“Brilliance at a young age is not always accepted by the elders.”
-Shuri, Black Panther: Wakanda Forever (2022)
It was a Thursday night in cold but welcoming Vienna, Austria, and I was watching the latest Marvel movie in a small theater. I was taking a brief break from an intellectually stimulating week at the Vienna International Centre (the Vienna headquarters for the UN), which also happened to feature in the Black Panther main character’s first appearance in the Marvel Cinematic Universe.
I was in Vienna for the third Science Diplomacy Symposium hosted in December 2022 by the Comprehensive Nuclear Test Ban Treaty Organization (CTBTO) that oversees the Comprehensive Nuclear Test Ban Treaty (CTBT). It was my first time at such a symposium, and I covered my thoughts here, but it was my fourth time operating as a member of the CTBTO Youth Group at an official CTBTO event. It was also the first time I got to take a backseat and observe others going through the motions of being exposed to this specific network and aspect of the nuclear policy field.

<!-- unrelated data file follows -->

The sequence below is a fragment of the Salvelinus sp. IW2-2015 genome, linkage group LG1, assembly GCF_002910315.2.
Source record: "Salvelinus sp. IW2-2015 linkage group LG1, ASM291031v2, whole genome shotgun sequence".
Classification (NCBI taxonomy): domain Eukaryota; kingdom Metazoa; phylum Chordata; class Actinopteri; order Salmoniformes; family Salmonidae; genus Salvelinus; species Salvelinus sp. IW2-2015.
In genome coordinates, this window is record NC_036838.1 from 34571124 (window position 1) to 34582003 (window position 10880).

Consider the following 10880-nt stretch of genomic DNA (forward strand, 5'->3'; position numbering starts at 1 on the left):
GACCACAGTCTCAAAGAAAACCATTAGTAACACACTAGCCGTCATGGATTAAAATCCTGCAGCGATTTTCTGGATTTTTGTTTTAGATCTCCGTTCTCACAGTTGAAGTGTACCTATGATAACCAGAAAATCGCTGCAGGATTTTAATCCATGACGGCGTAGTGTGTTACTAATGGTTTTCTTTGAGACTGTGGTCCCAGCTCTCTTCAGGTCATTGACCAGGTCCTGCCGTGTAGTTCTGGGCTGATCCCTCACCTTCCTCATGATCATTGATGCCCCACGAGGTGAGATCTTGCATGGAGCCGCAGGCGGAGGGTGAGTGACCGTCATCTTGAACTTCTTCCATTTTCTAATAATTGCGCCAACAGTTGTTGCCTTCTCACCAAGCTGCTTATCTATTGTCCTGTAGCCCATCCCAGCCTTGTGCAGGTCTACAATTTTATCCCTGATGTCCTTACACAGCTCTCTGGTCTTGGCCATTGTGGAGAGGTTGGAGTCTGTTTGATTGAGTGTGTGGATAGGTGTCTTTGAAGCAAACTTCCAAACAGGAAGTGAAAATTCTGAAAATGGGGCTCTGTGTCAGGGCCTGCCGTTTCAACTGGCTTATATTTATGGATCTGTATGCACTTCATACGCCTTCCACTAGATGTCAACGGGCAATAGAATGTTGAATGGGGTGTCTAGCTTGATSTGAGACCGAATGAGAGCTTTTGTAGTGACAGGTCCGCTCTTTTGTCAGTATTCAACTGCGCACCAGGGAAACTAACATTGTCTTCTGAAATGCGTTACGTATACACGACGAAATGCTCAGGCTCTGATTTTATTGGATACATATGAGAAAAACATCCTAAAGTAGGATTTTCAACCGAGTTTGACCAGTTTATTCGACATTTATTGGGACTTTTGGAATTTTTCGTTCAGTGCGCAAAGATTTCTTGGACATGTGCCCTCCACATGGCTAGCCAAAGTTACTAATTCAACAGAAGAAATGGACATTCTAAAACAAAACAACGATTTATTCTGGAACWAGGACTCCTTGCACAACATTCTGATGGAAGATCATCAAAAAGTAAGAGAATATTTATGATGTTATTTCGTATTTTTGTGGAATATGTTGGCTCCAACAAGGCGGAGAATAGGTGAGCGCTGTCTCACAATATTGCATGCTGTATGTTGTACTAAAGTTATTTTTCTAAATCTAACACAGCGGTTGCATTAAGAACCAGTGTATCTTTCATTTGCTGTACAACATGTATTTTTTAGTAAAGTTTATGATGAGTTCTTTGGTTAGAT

My presence there was years in the making, and in a bid to inspire and invest in the next generation, I want to share part of that journey here.
WHAT LED TO NUCLEAR FREE SCHOOLS
The Middlebury Institute’s James Martin Center for Nonproliferation Studies launched a week-long research and “exchange” program called the Critical Issues Forum in 1998 (happy 25th anniversary!) and has since held the program in some capacity or another. The Critical Issues Forum brings together promising young minds from Japan, Russia, and the United States to tackle one of the world’s most pressing issues: the nuclear threat. I was 16 years old when I was offered the opportunity to participate in a robust and rewarding mini-research program for high school students in the United States. I was among two students of Latin American descent in the United States chosen to participate in developing a mini-research paper and to attend a week-long student conference on nuclear policy in Nagasaki, Japan.